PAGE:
The woman on the other end of the telephone is crying. Between sobs, she says, “Thank you for looking out for my adult son, Dylan. When he told me that he was not feeling well, I ignored him–his complaints. He felt something was wrong with his body, but he complains so much of the time that I did not listen to him. I didn’t believe him.”
Dylan has been attending my yoga classes for some time. As part of the requirement to check-in with the instructor at the beginning of class with health concerns, Dylan had mentioned to me that he felt there was something going on with his body, though he did not know what. He wanted me to know that whatever it was seemed to impact his sense of balance.
“Have you seen a physician?” I asked at the time.
“The physician treats me like I am a complainer…like it is all in my head. He is not hearing me,” Dylan responds.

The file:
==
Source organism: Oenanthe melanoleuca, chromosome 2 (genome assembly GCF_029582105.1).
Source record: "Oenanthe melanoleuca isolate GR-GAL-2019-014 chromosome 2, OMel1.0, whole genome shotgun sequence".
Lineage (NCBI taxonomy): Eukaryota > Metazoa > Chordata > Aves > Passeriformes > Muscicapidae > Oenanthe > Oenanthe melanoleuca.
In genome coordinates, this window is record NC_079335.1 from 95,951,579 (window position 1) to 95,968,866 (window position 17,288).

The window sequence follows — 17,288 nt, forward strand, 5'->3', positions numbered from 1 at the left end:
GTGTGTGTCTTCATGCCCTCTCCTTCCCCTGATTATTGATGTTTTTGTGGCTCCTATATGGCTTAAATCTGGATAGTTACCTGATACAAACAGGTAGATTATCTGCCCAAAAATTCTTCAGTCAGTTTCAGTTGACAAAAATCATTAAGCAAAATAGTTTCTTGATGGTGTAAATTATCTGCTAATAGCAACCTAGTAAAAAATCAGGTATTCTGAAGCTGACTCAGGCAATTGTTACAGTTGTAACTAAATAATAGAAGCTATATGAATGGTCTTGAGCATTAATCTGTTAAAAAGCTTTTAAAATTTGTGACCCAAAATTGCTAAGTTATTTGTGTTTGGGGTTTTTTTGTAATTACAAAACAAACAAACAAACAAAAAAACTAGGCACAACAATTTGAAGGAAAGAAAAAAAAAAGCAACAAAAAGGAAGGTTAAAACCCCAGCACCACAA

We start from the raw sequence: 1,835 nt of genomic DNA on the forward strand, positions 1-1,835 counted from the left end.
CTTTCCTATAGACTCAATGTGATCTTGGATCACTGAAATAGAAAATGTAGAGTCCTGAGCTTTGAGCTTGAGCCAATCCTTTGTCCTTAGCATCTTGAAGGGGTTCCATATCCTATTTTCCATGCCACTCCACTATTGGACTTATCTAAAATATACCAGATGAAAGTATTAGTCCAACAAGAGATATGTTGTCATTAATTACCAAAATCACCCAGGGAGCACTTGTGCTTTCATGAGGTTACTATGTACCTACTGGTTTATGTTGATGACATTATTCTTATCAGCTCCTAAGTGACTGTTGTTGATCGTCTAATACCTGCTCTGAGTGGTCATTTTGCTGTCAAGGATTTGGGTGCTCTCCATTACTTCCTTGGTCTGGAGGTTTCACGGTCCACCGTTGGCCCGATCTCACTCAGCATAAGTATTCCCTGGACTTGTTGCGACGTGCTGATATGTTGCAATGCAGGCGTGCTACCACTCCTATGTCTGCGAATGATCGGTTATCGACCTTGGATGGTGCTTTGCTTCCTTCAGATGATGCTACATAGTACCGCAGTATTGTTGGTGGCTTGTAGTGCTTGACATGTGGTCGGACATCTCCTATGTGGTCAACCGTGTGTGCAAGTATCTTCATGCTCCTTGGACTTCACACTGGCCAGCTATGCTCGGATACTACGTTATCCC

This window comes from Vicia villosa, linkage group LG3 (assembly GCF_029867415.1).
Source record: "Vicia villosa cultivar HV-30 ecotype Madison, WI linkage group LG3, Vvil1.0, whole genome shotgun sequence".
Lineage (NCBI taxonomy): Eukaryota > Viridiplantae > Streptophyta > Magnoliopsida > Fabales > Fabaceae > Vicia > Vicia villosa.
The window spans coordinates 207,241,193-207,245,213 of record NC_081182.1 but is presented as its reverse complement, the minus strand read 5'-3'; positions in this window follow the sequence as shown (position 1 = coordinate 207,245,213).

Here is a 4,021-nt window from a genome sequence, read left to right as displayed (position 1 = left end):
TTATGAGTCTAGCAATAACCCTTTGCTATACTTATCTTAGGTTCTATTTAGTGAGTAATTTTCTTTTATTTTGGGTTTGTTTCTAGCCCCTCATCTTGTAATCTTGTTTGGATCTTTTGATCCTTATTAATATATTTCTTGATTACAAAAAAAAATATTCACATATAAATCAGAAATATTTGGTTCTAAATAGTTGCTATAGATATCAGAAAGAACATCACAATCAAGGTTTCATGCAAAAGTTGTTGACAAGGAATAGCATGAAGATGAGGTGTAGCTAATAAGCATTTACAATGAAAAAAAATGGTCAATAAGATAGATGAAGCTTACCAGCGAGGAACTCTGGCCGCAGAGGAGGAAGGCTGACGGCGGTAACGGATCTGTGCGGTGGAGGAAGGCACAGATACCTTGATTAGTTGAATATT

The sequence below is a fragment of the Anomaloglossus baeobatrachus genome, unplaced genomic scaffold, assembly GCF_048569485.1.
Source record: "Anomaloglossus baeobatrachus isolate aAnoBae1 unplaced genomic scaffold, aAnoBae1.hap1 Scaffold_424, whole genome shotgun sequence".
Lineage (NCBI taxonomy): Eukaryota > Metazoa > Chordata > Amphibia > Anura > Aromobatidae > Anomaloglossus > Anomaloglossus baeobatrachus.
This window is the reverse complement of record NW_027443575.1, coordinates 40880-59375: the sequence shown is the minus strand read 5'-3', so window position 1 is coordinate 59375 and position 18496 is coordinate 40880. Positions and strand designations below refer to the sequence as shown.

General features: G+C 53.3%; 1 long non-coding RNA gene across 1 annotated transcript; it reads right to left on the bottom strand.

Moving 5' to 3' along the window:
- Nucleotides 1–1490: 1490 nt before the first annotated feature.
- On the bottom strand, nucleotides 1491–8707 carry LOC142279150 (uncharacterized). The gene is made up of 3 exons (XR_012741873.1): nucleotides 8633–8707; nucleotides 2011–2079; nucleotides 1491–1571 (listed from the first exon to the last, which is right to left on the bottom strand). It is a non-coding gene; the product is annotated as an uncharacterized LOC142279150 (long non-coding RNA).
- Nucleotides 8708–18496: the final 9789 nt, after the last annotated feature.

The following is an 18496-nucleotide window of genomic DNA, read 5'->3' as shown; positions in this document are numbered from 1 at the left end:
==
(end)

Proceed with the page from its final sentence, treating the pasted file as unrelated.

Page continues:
After several classes. Dylan and I talk about his balance issues.
“Dylan, I think you need to go back to the doctor and become your own best advocate. Tell the physician that there is something wrong and that it is showing up here in class as a serious balance issue.
“Remember that, to some extent, the physician’s hands are tied on the issue of ordering more tests because, without additional ‘evidence,’ he cannot justify ordering more tests to the insurance company. But this additional information from class should help you,” I attempt to reassure him.
Dylan is not in yoga for a few weeks. Then, suddenly, he reappears. After another set of class absences, Dylan comes back to yoga class with a diagnosis. And, a few days later, Dylan’s mother calls to extend her gratitude for my encouraging Dylan to listen to his body and advocate for himself.